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corn and edamame succotash

July 08, 2011

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This house sure is quiet.  The girls are still in Connecticut and Mr. Picky is off at the batting cage for a little bit with his dad.  I don’t think I’ve been alone in my house in a year.  Or more.  It’s sooooooooo nice.  Don’t get me wrong.  I adore my kids and my husband, but solitude is a precious luxury that I never get to indulge in.  And silence.  Just heaven.  I find it funny that all this peace and quiet makes me hungry, so I give myself permission to make an early dinner for me and only me.  It never happens that I only have my cravings to consider for dinner.  I think being conscientious of many people’s likes and dislikes is a big challenge when planning meals for a family.  But not tonight!

At yesterday’s farmer’s market I scooped up two of my summer favorites — corn and tomatoes.  I was especially excited about the tomatoes since my plants won’t be producing fruit any time soon.  Unfortunately, Manhattan Beach does not have tomato weather.  The parsley and basil are doing beautifully in the garden, though and if I am lucky enough to have frozen shelled edamame in the freezer and turkey bacon in the fridge, corn and edamame succotash will be my dinner tonight.

Hooray!  It’s all here!  I secretly hope that my husband and Mr. Picky call me and ask if they can grab a bite out instead of home.  I have visions of me and a giant bowl of corn and edamame succotash in front of the tv watching the new episode of “Million Dollar Decorators” without my husband doing Martyn Lawrence Bullard impressions so that I can’t hear what anyone is saying.  Am I getting old that this is my idea of bliss tonight?  Don’t care.  I’ve got succotash to make.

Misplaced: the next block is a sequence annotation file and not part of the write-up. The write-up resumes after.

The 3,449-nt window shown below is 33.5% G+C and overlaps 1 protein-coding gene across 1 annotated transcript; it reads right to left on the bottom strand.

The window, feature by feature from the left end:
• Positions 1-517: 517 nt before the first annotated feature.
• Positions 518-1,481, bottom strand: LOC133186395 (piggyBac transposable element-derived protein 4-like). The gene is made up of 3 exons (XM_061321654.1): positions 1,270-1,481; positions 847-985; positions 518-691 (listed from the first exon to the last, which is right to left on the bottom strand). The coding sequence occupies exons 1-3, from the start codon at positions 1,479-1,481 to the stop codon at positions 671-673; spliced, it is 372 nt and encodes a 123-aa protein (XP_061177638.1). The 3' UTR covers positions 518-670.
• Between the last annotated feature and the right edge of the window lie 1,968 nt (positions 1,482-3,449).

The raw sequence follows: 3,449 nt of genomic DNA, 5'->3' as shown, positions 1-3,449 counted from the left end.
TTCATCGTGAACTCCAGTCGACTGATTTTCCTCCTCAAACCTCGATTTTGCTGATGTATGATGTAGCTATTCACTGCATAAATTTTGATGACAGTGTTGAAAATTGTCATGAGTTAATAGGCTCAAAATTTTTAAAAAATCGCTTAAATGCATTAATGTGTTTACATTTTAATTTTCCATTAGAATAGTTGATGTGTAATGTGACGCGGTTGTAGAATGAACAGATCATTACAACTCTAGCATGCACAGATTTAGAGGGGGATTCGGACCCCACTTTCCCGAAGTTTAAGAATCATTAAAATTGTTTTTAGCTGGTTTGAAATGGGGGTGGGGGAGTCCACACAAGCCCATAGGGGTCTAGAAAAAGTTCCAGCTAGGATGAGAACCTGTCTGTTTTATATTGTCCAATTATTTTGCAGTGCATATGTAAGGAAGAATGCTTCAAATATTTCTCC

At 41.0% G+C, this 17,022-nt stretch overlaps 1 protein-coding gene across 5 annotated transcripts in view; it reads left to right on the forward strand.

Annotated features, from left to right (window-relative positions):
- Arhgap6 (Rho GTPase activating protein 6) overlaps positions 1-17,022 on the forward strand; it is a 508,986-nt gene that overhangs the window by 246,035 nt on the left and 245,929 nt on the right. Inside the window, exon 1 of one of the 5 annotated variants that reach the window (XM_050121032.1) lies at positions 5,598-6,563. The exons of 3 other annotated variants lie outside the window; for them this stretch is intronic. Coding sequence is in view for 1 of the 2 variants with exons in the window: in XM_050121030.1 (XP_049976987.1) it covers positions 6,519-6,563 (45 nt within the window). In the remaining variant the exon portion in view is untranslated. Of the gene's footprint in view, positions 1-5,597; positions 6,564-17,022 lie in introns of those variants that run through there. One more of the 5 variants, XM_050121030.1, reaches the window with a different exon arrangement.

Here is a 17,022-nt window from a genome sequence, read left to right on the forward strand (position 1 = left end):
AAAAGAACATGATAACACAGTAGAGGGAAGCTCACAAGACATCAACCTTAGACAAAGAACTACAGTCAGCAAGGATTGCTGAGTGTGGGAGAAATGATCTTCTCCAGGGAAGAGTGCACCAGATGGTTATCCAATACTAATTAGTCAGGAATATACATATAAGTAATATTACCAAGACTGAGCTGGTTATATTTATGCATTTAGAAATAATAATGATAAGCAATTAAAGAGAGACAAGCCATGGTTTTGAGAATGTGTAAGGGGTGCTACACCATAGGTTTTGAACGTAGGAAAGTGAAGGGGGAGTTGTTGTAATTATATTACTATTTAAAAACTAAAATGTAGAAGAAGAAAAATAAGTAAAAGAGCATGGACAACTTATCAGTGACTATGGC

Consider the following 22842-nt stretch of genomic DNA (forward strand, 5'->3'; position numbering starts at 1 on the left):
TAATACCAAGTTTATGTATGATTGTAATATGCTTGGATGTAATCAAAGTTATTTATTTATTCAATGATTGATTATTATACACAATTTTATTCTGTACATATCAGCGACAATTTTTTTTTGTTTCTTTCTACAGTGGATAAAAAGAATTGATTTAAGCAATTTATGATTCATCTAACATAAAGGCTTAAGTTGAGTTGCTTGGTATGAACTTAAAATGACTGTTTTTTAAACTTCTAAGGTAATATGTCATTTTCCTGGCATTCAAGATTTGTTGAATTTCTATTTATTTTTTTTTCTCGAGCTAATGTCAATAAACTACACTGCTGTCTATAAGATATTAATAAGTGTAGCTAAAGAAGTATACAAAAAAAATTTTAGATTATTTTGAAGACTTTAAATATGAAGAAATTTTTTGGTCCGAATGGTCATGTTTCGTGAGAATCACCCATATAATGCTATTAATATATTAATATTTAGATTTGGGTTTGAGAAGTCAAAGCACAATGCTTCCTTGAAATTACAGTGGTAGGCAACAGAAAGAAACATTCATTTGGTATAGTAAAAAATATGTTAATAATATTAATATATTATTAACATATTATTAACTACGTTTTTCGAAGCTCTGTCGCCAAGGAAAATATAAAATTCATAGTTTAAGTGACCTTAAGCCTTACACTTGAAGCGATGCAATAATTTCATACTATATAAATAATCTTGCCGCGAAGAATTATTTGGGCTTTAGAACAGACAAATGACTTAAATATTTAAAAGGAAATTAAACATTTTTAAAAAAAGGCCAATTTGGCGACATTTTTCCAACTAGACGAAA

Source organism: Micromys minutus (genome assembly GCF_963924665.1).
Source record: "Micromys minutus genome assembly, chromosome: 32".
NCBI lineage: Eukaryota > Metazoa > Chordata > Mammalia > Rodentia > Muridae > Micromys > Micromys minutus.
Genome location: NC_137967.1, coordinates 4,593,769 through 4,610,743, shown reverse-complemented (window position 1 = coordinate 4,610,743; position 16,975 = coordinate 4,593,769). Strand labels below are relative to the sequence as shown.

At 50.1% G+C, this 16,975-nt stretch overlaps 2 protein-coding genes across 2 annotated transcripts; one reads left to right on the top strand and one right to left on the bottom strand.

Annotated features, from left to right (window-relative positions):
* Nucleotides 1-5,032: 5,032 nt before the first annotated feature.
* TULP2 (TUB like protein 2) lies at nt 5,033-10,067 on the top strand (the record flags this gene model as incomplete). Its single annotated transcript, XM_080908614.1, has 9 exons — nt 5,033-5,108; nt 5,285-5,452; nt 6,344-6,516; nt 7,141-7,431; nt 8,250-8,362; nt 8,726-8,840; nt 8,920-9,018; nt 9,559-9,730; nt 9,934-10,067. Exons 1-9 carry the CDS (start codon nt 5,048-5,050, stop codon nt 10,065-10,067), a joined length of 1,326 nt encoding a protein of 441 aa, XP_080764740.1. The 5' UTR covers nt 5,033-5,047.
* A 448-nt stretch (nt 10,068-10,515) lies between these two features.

I taught this recipe in my classes last August and I got great feedback, although people admitted they were skeptical of eating something called “succotash.”  True, not a very sexy name, but succotash really just means a few sauteed vegetables usually mixed with corn and lima beans.  I had found a recipe from an old Gourmet Magazine (sniffle) and changed it up a bit to suit my family, and I just love it.  Since my kids are crazy for edamame, I always have bags of it in the freezer.  That was a natural sub for the lima beans.  It makes such a nice side dish for a weeknight family dinner or for entertaining in the summer, or a main dish since it is loaded with protein.  It’s so tasty, as well as colorful, nutritious, and quick to put together, especially if your kids shuck the corn for you.  Even by myself, I pulled this together very quickly.  You definitely don’t need to use turkey bacon in this if you are vegetarian or just don’t like it, but I would compensate with a pinch of salt.  As I sat there on the couch, by myself, eating this gorgeous succotash, I was able to concentrate on the food and really enjoy it.  I couldn’t help but think how much I loved the crunch of the corn and edamame and the sweetness from the tomatoes.  Couple more bites.  The apple cider vinegar adds great tang and the smoky, salty flavor from the turkey bacon is perfectly complementary.    Another few bites.  I can’t believe there’s no salt.  Yes, the edamame were cooked in salted water and the bacon has salt, but there’s no added salt and I don’t miss it.  A few more bites.  This is supposed to serve 6-8?  Is that a typo?  I’m halfway done with the bowl, but I keep eating anyway.

“Hi Mom!  We’re home!”  Well, it was nice while it lasted.  Mr. Picky asks for some succotash.  ”Hey, that looks good.”  Really?  Tonight is the night you decide not to be picky?